Gene Haas fully backs Kurt Busch

AVONDALE, Ariz. -- Gene Haas said Sunday he never wavered in his support of Kurt Busch in the aftermath of the controversy over whether Busch assaulted ex-girlfriend Patricia Driscoll at Dover International Speedway in September.

"I always believed Kurt," Stewart-Haas Racing co-owner Haas told at the track Sunday morning. "I still believe him today."

NASCAR suspended Busch two days prior to the Daytona 500 after a Delaware family court commissioner determined that Busch likely committed an act of domestic violence against Driscoll on Sept. 26.

Haas said his primary frustration over his driver's NASCAR suspension was the timing of the legal decisions.

"When he got pulled out at Daytona, that was pretty devastating. ... That was very upsetting," Haas said.

"NASCAR was very up-front with us. They told us everything that was happening. I think they had to react. The upsetting part is that we just had no control over those things. We had no control over NASCAR, over the media, over the court systems. We were just adrift in a boat going down a rapid river, and we just had no idea what was going to happen."

The Delaware attorney general's office announced March 5 that it would not seek criminal charges, citing the inability to prove the case beyond a reasonable doubt. In family court, when determining the protective order that Driscoll sought, the standard of proof is preponderance of the evidence, a less stringent level than in criminal court.

Busch, who has called the allegations a fabrication, was reinstated Wednesday by NASCAR and is eligible to make the Chase for the Sprint Cup despite missing the first three races. He finished in fifth place Sunday in the Sprint Cup race at Phoenix International Raceway. He started eighth and ran as high as second.

Haas said he never got to the point of having to decide whether to shut down the No. 41 car that he sponsors through his company Haas Automation Inc. Regan Smith drove the car for the first three races of 2015.

"I was always optimistic that things would work out, so I don't think I ever got to that point," Haas said. "Six months down the road, I probably would have had a different opinion. ... Things have kind of worked a little bit in our favor [now] even though they didn't work in our favor [initially]."

Haas started the fourth car at SHR specifically for Busch, the 2004 Cup champion who's considered one of the top talents in the sport while also battling behavioral issues throughout his career.

"He's razor focused," Haas said. "He's very focused on getting back to what he likes doing. I think he really appreciates what he has. He realizes that racing is a privilege and it can be taken away."

While suspended, Busch and Haas remained in contact.

"We talked every few days just to see what was happening," Haas said. "We were all kind of waiting for something to occur so you can react to it. Kurt was always adamant that he was going to be cleared. He never varied on that.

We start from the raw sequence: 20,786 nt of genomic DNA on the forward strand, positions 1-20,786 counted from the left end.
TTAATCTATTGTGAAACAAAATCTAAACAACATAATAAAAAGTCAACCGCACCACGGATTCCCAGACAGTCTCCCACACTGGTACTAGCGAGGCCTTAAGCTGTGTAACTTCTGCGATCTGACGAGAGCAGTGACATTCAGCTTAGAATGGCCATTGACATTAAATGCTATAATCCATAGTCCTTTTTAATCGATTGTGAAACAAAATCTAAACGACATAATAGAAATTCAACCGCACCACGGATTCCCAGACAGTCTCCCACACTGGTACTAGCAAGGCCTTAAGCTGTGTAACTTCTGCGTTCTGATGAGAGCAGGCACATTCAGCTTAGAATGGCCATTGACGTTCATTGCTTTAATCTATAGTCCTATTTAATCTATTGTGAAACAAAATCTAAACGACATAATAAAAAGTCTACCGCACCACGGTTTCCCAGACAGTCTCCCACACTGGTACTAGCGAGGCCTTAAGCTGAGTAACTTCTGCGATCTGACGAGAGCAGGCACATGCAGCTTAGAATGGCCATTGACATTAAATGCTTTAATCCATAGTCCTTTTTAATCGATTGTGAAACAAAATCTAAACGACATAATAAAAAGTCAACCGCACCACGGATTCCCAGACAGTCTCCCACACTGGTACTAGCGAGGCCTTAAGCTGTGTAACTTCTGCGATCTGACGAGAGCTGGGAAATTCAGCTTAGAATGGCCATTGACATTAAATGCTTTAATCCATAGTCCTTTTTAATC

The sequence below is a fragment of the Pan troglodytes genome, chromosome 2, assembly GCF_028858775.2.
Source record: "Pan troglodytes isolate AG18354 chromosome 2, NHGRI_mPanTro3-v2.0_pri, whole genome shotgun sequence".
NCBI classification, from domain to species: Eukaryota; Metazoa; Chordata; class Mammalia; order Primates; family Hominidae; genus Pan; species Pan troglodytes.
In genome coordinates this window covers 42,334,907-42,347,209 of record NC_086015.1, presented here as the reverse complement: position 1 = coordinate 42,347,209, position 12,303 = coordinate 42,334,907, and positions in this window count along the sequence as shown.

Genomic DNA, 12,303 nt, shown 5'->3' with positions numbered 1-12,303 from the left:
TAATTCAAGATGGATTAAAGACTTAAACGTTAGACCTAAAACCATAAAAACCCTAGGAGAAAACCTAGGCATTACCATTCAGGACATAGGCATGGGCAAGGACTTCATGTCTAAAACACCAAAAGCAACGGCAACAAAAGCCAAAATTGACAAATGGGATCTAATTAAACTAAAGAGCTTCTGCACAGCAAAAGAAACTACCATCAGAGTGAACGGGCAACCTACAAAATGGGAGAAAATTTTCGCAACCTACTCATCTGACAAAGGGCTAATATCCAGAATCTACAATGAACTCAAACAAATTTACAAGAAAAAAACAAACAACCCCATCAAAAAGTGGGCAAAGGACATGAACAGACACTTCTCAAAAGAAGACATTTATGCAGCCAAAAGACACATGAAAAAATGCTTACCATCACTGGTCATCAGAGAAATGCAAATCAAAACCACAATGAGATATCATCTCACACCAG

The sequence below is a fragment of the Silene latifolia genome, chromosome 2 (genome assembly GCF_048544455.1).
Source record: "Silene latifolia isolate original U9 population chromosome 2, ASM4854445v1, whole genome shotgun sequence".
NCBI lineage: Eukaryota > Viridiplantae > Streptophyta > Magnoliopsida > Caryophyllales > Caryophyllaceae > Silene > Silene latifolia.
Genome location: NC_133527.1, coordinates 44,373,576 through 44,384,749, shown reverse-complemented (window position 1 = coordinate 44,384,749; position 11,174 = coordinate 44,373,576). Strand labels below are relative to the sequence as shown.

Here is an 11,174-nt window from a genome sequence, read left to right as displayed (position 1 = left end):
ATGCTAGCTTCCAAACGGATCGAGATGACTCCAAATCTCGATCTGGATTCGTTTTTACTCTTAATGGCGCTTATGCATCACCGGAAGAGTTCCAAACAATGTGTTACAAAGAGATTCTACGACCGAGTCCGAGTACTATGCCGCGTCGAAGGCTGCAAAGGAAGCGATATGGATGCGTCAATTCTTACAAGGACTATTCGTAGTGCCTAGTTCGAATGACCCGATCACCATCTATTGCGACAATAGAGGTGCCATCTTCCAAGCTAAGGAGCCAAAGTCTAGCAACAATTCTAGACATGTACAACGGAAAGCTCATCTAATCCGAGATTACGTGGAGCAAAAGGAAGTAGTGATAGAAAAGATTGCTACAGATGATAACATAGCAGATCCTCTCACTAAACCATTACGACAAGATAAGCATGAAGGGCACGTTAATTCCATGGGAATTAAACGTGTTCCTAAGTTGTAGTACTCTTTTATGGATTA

"I believed him. He never said anything different from the first day all this occurred."

Haas also seemed to question the veracity of Driscoll's allegations.

"It's a real sensitive spot and there are a lot of women who do get domestic violence against them, so how do you know when this is actually occurring and when it's not?"

Haas said the companies who buy his machinery -- he has a billion-dollar business selling equipment that machines parts an pieces -- have not indicated to him that he should not keep Busch as his driver. A successful businessman, Haas also is starting a Formula 1 team.

"Our audience is more industrial," Haas said. "Everybody was very supportive. They like race-car drivers. They weren't politicizing this or anything like that. The overall response was very supportive."

Haas called the timing of the release of the commissioner's findings as "outrageous" that they would come out two days prior to the Daytona 500. NASCAR cited the opinion as the reason it suspended Busch.

Busch is appealing the ruling on the protective order. Kent County (Del.) Family Court Commissioner David Jones issued an opinion Feb. 20 that the preponderance of the evidence during the protective order hearing showed that Busch committed an act of domestic violence against Driscoll "by manually strangling her by placing his left hand on her throat, while placing his right hand on her chin and face and smashing her head into the wall of his motor home."

Busch contends that he cupped her cheeks with his hands and repeatedly asked her to leave his motorhome. The couple's four-year relationship had ended a week earlier.

The investigation into the allegations began in November (Driscoll reported it six weeks after it happened) and the hearing on the protective order lasted for two days in December and two more in January.

"It's been a tough couple of months here," Haas said. "We had no control over what was happening.

"So it was kind of like we had no idea which direction this was going to go. It just took so long for courts to make a decision, and if the courts would have reversed it where the attorney general [decision] came out two weeks earlier, it would have been a completely different story."

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